Apr 27, 2017
by Harry Duke, San Francisco Bay Area Theatre Critics Circle and American Theatre Critics Association
Songs for a New World is not a typical piece of American musical theatre. There is no book or “story”, per se, with a standard beginning, middle and end. There are no characters to follow from Act I to Act II. There are no lavish production numbers and set and costuming are minimal.
“Songs…” is exactly what it says it is – a collection of stories told through song. They are by composer/lyricist Jason Robert Brown (The Last Five Years, Honeymoon in Vegas) and were apparently written over several years for several different projects while he performed in New York City nightclubs and piano bars. Brown has linked the 16 songs in the piece by the barest of threads. As Brown himself says, “It’s about one moment. It’s about hitting the wall and having to make a choice, or take a stand, or turn around and go back.” It’s about the choices we all make in life.
The production is a labor of love for producer Lucas Sherman, best known to the local theatre community for his work as musical director and pianist on numerous projects for a variety of companies. Sherman retains that role in this production as well as taking the reins of stage direction and performer. Joining Mr. Sherman for vocal duty are Robert Finney, Daniela Innocenti-Beem and Kat Ray. Mr. Sherman also retains piano-playing duty and is joined by Abe Newman on bass, Quinten Cohen on drums, and Erica Bergeron on percussion.
The songs are written and performed in a variety of styles ranging from pop and rock to gospel and jazz. Half are solos, the rest are duets or ensemble numbers. Some are comedic, some are dramatic, some are inspiring, some are downbeat. Regardless of tone or design, they all have the feel of musical theatre, so much so that you almost wish there were entire shows written around some of them.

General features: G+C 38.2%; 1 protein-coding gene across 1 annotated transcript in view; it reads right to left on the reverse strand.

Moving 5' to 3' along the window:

For such a variety of style and themes, a versatile cast is required and Sherman provides one (including himself.) While experience does tell, each performer is given his or her own moment to shine. For Finney, it’s telling the story of a youth overcoming the hardships in life and pressing on in “The Steam Train.” Kat Ray’s moment came with “Just One Step” the darkly comedic tale of a woman’s futile attempt to get the attention of her husband from the ledge of their high-rise apartment building. Sherman acquits himself quite nicely with his earnest delivery of “She Cries”. Dani Beem, clearly the most experienced performer and most comfortable in a musical revue-type show, showed her versatility with her regret-filled woman looking back at what money couldn’t buy in “Stars and the Moon” and as a frustrated Mrs. Claus in the show-stopping “Surabaya Santa”. Beem also nicely duets with Sherman in “I’d Give It All for You”, a song about lovers reuniting after realizing they can’t be apart.
The aforementioned musicians provide these performers with excellent accompaniment which is no small feat due to the variety of styles at play. Being it’s really more of a staged concert than a full-fledged musical production and it’s staged in the Spreckels’ small Condiotti space, errors or missed notes would not be easily masked. No such concerns with these talented musicians. The musicians were just as much a pleasure to listen to as the singers.
Songs for A New World is a difficult show to review as it is actually 16 different shows in one. Rather than subject you to 16 mini reviews I’ll just say that, like in most shows, some songs hit better than others – both in form and delivery – but that collectively it’s a very appealing night of song and theatre. Because of its unfamiliarity, it’s the type of show that demands an audience’s attention. As with any good storytelling, there are rewards to be had from careful listening. You may not know the songs, but you’ll be glad you heard them.
Presented by Lucas Sherman Productions & Spreckels Theatre Company
through May 7
Fri/Sat @ 8pm, Sun @ 2pm
Spreckels Performing Arts Center
5409 Snyder Lane
Rohnert Park, CA 94928
Photos by Eric Chazankin
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